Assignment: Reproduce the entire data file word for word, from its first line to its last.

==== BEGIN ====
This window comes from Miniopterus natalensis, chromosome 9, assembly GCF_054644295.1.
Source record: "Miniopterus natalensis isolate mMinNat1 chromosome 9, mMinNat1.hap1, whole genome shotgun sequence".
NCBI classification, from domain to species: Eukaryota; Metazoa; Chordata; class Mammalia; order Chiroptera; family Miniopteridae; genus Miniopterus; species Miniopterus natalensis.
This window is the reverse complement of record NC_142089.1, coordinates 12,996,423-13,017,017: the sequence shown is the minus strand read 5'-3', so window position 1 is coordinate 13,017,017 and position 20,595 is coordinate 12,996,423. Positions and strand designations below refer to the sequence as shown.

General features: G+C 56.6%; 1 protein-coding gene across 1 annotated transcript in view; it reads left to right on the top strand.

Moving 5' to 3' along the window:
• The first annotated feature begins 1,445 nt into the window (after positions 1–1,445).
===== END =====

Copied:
This window comes from Miniopterus natalensis, chromosome 9, assembly GCF_054644295.1.
Source record: "Miniopterus natalensis isolate mMinNat1 chromosome 9, mMinNat1.hap1, whole genome shotgun sequence".
NCBI classification, from domain to species: Eukaryota; Metazoa; Chordata; class Mammalia; order Chiroptera; family Miniopteridae; genus Miniopterus; species Miniopterus natalensis.
This window is the reverse complement of record NC_142089.1, coordinates 12,996,423-13,017,017: the sequence shown is the minus strand read 5'-3', so window position 1 is coordinate 13,017,017 and position 20,595 is coordinate 12,996,423. Positions and strand designations below refer to the sequence as shown.

General features: G+C 56.6%; 1 protein-coding gene across 1 annotated transcript in view; it reads left to right on the top strand.

Moving 5' to 3' along the window:
• The first annotated feature begins 1,445 nt into the window (after positions 1–1,445).